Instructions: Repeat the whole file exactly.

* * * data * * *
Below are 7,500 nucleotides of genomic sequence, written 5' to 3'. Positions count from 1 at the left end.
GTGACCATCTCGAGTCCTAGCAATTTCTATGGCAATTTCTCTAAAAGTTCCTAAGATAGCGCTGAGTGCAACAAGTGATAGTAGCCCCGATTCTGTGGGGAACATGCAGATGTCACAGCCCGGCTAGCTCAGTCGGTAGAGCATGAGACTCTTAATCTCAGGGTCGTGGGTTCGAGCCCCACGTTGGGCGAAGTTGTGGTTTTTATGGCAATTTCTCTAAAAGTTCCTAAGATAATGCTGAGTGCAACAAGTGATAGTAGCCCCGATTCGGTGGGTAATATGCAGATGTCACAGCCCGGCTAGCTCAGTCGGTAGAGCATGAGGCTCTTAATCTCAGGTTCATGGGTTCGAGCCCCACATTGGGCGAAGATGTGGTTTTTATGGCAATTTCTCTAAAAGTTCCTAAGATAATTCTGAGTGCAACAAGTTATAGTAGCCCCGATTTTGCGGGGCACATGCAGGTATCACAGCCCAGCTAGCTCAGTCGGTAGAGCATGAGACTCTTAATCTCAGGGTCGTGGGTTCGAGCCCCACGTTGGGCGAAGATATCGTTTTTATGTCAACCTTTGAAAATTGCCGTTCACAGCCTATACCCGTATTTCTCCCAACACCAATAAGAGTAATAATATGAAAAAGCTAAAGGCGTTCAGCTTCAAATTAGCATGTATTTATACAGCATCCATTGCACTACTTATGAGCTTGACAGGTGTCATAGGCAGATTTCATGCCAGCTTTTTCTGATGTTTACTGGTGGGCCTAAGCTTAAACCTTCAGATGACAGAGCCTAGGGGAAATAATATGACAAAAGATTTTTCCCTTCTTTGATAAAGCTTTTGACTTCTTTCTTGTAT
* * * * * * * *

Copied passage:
Below are 7,500 nucleotides of genomic sequence, written 5' to 3'. Positions count from 1 at the left end.
GTGACCATCTCGAGTCCTAGCAATTTCTATGGCAATTTCTCTAAAAGTTCCTAAGATAGCGCTGAGTGCAACAAGTGATAGTAGCCCCGATTCTGTGGGGAACATGCAGATGTCACAGCCCGGCTAGCTCAGTCGGTAGAGCATGAGACTCTTAATCTCAGGGTCGTGGGTTCGAGCCCCACGTTGGGCGAAGTTGTGGTTTTTATGGCAATTTCTCTAAAAGTTCCTAAGATAATGCTGAGTGCAACAAGTGATAGTAGCCCCGATTCGGTGGGTAATATGCAGATGTCACAGCCCGGCTAGCTCAGTCGGTAGAGCATGAGGCTCTTAATCTCAGGTTCATGGGTTCGAGCCCCACATTGGGCGAAGATGTGGTTTTTATGGCAATTTCTCTAAAAGTTCCTAAGATAATTCTGAGTGCAACAAGTTATAGTAGCCCCGATTTTGCGGGGCACATGCAGGTATCACAGCCCAGCTAGCTCAGTCGGTAGAGCATGAGACTCTTAATCTCAGGGTCGTGGGTTCGAGCCCCACGTTGGGCGAAGATATCGTTTTTATGTCAACCTTTGAAAATTGCCGTTCACAGCCTATACCCGTATTTCTCCCAACACCAATAAGAGTAATAATATGAAAAAGCTAAAGGCGTTCAGCTTCAAATTAGCATGTATTTATACAGCATCCATTGCACTACTTATGAGCTTGACAGGTGTCATAGGCAGATTTCATGCCAGCTTTTTCTGATGTTTACTGGTGGGCCTAAGCTTAAACCTTCAGATGACAGAGCCTAGGGGAAATAATATGACAAAAGATTTTTCCCTTCTTTGATAAAGCTTTTGACTTCTTTCTTGTAT